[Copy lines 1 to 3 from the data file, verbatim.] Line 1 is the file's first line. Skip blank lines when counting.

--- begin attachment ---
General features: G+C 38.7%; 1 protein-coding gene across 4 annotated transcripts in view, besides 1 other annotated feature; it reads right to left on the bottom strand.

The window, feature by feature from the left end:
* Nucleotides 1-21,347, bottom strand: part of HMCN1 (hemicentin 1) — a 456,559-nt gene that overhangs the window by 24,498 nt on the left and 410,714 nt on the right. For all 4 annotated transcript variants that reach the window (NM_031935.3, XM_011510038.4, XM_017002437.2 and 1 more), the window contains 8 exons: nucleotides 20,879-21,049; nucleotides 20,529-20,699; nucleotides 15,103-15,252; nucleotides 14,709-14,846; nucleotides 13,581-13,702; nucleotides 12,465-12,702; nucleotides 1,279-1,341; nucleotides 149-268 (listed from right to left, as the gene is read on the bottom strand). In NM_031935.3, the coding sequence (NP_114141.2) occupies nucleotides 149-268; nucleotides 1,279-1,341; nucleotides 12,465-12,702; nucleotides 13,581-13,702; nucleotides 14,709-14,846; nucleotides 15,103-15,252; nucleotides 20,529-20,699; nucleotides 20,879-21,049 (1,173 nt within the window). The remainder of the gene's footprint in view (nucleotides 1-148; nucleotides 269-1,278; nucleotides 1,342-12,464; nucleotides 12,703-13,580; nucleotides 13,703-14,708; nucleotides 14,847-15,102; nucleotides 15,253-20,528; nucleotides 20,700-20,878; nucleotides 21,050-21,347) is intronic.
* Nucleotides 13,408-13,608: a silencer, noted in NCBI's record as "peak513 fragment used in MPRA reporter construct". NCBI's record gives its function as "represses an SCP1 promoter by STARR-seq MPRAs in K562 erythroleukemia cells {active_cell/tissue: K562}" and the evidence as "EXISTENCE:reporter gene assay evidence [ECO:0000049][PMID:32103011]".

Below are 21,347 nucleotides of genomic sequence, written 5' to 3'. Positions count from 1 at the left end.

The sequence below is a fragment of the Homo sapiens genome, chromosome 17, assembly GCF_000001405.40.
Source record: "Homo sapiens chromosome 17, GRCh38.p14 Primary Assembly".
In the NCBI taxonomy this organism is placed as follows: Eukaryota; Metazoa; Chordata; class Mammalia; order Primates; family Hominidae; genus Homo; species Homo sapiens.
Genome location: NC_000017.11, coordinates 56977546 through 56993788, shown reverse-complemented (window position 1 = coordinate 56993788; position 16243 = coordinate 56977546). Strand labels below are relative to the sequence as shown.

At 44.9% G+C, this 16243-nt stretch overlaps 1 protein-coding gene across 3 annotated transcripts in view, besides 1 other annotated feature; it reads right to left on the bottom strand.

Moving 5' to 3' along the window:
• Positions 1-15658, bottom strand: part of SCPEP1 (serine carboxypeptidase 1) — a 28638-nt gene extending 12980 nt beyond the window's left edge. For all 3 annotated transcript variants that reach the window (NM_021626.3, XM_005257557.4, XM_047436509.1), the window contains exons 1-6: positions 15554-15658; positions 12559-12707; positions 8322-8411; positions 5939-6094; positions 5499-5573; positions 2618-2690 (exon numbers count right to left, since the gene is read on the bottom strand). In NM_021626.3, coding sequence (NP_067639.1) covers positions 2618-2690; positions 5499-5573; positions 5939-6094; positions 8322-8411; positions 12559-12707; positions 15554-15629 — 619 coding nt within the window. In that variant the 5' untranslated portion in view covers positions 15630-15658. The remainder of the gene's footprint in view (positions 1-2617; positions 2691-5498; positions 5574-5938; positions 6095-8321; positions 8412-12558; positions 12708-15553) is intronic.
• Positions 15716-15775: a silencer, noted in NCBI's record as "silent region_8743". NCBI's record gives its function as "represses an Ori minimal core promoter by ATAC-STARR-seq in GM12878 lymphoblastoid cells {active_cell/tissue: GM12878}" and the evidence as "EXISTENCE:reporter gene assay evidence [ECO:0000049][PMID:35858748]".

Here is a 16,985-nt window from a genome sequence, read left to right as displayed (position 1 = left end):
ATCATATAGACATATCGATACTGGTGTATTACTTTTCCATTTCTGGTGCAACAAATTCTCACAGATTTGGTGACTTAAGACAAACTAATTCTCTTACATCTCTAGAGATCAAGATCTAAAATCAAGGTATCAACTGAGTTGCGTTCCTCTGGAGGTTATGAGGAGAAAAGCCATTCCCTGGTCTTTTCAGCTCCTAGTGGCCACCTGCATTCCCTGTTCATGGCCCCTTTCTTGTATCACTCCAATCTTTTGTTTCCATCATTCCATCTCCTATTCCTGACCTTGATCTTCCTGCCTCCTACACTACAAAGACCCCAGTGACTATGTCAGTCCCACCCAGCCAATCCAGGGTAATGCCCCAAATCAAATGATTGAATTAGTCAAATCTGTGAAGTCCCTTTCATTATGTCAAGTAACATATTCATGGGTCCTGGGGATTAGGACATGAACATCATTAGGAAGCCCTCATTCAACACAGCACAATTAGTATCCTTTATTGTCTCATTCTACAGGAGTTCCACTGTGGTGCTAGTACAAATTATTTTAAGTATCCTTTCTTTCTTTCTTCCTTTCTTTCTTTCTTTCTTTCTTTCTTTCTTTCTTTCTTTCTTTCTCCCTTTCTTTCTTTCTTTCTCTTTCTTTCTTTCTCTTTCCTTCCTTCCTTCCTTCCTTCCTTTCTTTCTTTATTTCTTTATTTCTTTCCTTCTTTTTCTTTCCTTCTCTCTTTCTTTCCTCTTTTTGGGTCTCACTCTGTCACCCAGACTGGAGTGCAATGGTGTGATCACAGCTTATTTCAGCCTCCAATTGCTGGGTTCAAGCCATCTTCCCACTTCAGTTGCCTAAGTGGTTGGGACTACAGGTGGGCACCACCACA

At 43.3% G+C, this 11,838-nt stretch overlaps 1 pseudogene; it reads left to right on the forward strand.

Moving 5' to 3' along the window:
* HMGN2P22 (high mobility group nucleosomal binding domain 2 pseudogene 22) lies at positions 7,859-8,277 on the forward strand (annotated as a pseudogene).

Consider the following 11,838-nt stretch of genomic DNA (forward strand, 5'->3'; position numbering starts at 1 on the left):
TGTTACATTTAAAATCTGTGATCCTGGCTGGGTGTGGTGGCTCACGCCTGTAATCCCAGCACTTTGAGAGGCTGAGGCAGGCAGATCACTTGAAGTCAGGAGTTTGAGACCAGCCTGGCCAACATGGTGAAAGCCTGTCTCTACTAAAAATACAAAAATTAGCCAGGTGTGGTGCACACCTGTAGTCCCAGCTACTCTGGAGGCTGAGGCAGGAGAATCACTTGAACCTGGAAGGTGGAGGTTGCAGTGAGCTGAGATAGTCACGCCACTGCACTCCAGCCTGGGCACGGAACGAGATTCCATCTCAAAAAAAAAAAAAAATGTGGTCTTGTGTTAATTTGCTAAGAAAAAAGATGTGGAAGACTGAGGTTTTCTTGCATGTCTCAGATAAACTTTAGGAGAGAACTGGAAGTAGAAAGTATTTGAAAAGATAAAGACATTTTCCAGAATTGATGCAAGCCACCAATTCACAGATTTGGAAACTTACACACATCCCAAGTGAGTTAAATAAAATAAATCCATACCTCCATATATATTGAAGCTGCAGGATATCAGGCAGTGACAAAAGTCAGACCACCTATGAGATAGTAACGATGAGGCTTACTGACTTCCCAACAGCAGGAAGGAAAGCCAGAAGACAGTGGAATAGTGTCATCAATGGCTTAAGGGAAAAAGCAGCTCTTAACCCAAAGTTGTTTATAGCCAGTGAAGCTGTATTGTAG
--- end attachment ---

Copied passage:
General features: G+C 38.7%; 1 protein-coding gene across 4 annotated transcripts in view, besides 1 other annotated feature; it reads right to left on the bottom strand.

The window, feature by feature from the left end:
* Nucleotides 1-21,347, bottom strand: part of HMCN1 (hemicentin 1) — a 456,559-nt gene that overhangs the window by 24,498 nt on the left and 410,714 nt on the right. For all 4 annotated transcript variants that reach the window (NM_031935.3, XM_011510038.4, XM_017002437.2 and 1 more), the window contains 8 exons: nucleotides 20,879-21,049; nucleotides 20,529-20,699; nucleotides 15,103-15,252; nucleotides 14,709-14,846; nucleotides 13,581-13,702; nucleotides 12,465-12,702; nucleotides 1,279-1,341; nucleotides 149-268 (listed from right to left, as the gene is read on the bottom strand). In NM_031935.3, the coding sequence (NP_114141.2) occupies nucleotides 149-268; nucleotides 1,279-1,341; nucleotides 12,465-12,702; nucleotides 13,581-13,702; nucleotides 14,709-14,846; nucleotides 15,103-15,252; nucleotides 20,529-20,699; nucleotides 20,879-21,049 (1,173 nt within the window). The remainder of the gene's footprint in view (nucleotides 1-148; nucleotides 269-1,278; nucleotides 1,342-12,464; nucleotides 12,703-13,580; nucleotides 13,703-14,708; nucleotides 14,847-15,102; nucleotides 15,253-20,528; nucleotides 20,700-20,878; nucleotides 21,050-21,347) is intronic.